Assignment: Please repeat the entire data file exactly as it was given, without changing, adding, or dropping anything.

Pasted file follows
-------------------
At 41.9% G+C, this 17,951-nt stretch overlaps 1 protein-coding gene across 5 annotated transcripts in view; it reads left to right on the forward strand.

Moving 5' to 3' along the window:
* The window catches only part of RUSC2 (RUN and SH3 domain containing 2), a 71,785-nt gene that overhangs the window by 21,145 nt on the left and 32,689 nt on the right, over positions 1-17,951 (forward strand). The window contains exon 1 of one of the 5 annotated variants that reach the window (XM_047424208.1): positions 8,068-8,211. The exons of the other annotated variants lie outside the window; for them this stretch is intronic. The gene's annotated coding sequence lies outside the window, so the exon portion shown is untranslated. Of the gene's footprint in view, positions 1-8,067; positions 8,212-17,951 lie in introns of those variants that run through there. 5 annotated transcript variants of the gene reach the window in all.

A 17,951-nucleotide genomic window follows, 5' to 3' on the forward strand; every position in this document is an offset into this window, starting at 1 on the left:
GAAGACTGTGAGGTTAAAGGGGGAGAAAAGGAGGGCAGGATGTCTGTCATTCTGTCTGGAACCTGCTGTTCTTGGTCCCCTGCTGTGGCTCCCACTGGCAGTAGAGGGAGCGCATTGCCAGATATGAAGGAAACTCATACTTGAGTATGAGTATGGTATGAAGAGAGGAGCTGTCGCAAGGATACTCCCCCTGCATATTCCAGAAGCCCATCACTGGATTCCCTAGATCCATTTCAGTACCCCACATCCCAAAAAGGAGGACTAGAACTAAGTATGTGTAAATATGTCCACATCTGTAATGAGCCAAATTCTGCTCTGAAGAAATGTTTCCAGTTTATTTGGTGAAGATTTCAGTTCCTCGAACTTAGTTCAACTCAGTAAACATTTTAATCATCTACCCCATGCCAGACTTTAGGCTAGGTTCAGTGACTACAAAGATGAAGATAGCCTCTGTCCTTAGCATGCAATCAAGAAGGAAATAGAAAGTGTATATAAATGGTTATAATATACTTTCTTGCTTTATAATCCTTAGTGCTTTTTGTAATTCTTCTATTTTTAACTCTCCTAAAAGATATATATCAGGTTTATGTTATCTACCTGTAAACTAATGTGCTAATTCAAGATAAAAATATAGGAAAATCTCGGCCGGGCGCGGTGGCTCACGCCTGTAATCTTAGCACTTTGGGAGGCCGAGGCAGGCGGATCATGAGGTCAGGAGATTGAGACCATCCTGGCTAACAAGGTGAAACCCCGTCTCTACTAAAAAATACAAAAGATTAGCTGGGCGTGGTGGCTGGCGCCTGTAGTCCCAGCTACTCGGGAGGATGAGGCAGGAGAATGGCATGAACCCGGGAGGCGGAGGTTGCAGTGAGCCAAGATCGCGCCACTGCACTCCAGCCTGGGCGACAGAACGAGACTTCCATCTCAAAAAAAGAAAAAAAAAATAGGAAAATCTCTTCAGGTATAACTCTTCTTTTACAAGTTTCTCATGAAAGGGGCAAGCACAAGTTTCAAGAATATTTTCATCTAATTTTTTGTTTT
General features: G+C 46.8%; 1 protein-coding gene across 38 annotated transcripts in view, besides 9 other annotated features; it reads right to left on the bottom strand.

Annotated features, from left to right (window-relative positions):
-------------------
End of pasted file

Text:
At 41.9% G+C, this 17,951-nt stretch overlaps 1 protein-coding gene across 5 annotated transcripts in view; it reads left to right on the forward strand.

Moving 5' to 3' along the window:
* The window catches only part of RUSC2 (RUN and SH3 domain containing 2), a 71,785-nt gene that overhangs the window by 21,145 nt on the left and 32,689 nt on the right, over positions 1-17,951 (forward strand). The window contains exon 1 of one of the 5 annotated variants that reach the window (XM_047424208.1): positions 8,068-8,211. The exons of the other annotated variants lie outside the window; for them this stretch is intronic. The gene's annotated coding sequence lies outside the window, so the exon portion shown is untranslated. Of the gene's footprint in view, positions 1-8,067; positions 8,212-17,951 lie in introns of those variants that run through there. 5 annotated transcript variants of the gene reach the window in all.

A 17,951-nucleotide genomic window follows, 5' to 3' on the forward strand; every position in this document is an offset into this window, starting at 1 on the left:
GAAGACTGTGAGGTTAAAGGGGGAGAAAAGGAGGGCAGGATGTCTGTCATTCTGTCTGGAACCTGCTGTTCTTGGTCCCCTGCTGTGGCTCCCACTGGCAGTAGAGGGAGCGCATTGCCAGATATGAAGGAAACTCATACTTGAGTATGAGTATGGTATGAAGAGAGGAGCTGTCGCAAGGATACTCCCCCTGCATATTCCAGAAGCCCATCACTGGATTCCCTAGATCCATTTCAGTACCCCACATCCCAAAAAGGAGGACTAGAACTAAGTATGTGTAAATATGTCCACATCTGTAATGAGCCAAATTCTGCTCTGAAGAAATGTTTCCAGTTTATTTGGTGAAGATTTCAGTTCCTCGAACTTAGTTCAACTCAGTAAACATTTTAATCATCTACCCCATGCCAGACTTTAGGCTAGGTTCAGTGACTACAAAGATGAAGATAGCCTCTGTCCTTAGCATGCAATCAAGAAGGAAATAGAAAGTGTATATAAATGGTTATAATATACTTTCTTGCTTTATAATCCTTAGTGCTTTTTGTAATTCTTCTATTTTTAACTCTCCTAAAAGATATATATCAGGTTTATGTTATCTACCTGTAAACTAATGTGCTAATTCAAGATAAAAATATAGGAAAATCTCGGCCGGGCGCGGTGGCTCACGCCTGTAATCTTAGCACTTTGGGAGGCCGAGGCAGGCGGATCATGAGGTCAGGAGATTGAGACCATCCTGGCTAACAAGGTGAAACCCCGTCTCTACTAAAAAATACAAAAGATTAGCTGGGCGTGGTGGCTGGCGCCTGTAGTCCCAGCTACTCGGGAGGATGAGGCAGGAGAATGGCATGAACCCGGGAGGCGGAGGTTGCAGTGAGCCAAGATCGCGCCACTGCACTCCAGCCTGGGCGACAGAACGAGACTTCCATCTCAAAAAAAGAAAAAAAAAATAGGAAAATCTCTTCAGGTATAACTCTTCTTTTACAAGTTTCTCATGAAAGGGGCAAGCACAAGTTTCAAGAATATTTTCATCTAATTTTTTGTTTT
General features: G+C 46.8%; 1 protein-coding gene across 38 annotated transcripts in view, besides 9 other annotated features; it reads right to left on the bottom strand.

Annotated features, from left to right (window-relative positions):